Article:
The growth in the South African economy and continued high demand in both the residential and non-residential building sectors boosted cement volumes to record levels. This, together with improved operational efficiencies, tight cost control and some price realisation has resulted in a very good performance by the Group for the year.
Group revenue increased 16% to R4,0 billion while operating profit rose 29% to R1,5bn on the back of record domestic cement demand. The Lime and Packaging divisions also improved profitability. The ability to access foreign currency and remit funds from Zimbabwe remains severely restricted and the results of Porthold have again not been consolidated. Investment income decreased due to both lower cash balances and interest rates, whilst finance costs were higher, arising from increased borrowings during the year. Capital expenditure amounted to R180,6 million (2004: R82,5 million) with major expenditure being on quarrying equipment for both the cement and aggregate mining operations.
PPC’s domestic cement sales remained buoyant with volume growth of 14% experienced for the year and all provinces reflected significant growth with the exception of the Eastern Cape, where volumes decreased due to the completion of the Ngqura harbour project. Reduced economic growth resulted in a contraction in cement demand in Botswana. Operating profit increased by 32% from R1 041,1 million to R1 375,0 million on the revenue increase of 20%.
Porthold in Zimbabwe continued to experience very difficult operating and trading conditions, with continuous shortages of transport and production inputs leading to plant stoppages, impacting on our ability to supply customers. Despite these constraints, the company remained cash positive for the year.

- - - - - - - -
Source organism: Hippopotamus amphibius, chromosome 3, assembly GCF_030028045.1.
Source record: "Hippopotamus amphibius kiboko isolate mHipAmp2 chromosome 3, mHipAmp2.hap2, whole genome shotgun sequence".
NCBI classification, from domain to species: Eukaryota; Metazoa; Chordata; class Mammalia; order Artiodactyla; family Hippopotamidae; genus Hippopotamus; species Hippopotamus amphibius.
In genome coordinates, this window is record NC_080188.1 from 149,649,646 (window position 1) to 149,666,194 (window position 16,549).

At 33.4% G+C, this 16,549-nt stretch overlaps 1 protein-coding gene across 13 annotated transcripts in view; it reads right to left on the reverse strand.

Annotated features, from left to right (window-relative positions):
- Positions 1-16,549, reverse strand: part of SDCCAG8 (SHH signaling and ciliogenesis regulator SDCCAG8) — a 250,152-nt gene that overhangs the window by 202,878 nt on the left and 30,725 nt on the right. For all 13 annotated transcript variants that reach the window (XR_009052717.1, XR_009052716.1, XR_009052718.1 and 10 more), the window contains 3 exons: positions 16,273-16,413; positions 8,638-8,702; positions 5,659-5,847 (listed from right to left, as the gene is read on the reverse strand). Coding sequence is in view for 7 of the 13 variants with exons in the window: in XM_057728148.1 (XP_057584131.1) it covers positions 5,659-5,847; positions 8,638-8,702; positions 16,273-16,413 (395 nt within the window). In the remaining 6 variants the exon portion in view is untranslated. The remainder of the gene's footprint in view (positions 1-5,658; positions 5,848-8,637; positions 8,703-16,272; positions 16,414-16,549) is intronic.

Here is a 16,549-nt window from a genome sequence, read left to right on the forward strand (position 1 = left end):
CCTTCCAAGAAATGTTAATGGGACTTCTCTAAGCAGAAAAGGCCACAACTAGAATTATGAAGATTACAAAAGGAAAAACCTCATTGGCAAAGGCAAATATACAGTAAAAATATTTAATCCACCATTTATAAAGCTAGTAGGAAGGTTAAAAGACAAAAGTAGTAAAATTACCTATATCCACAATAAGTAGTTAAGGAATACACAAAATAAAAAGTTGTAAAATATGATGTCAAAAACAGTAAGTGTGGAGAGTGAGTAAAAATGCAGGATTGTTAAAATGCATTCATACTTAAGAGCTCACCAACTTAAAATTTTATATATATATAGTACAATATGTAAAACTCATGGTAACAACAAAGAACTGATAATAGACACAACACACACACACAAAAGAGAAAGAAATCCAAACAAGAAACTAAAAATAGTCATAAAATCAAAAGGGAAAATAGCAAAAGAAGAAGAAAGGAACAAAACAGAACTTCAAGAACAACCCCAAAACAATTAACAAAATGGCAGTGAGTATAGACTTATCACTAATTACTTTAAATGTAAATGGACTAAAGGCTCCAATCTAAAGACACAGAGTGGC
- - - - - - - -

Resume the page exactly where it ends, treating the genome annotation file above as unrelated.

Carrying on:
The PPC Board approved the R1 360 million Batsweledi project which will increase PPC"s cement capacity by over 1 million tons per annum, in what will be South Africa’s first new cement kiln in 20 years. R1 230 million will be invested in the installation of a new kiln line and related infrastructure at the existing Dwaalboom cement factory. A further R130 million will be spent on recommissioning and upgrading the existing cement milling and dispatch facilities at the Jupiter factory situated in Germiston.
The R48 million project to re-commission the 550 000 ton Jupiter kiln, is currently well advanced and will provide security of cement supply to the market over the two and a half year construction and commissioning period of the new expansion project. Production is anticipated to commence early in the new calendar year.The capital expenditure will be financed by a combination of operating cash flows and borrowings spread over three financial years from 2006, with
expenditure peaking in 2007.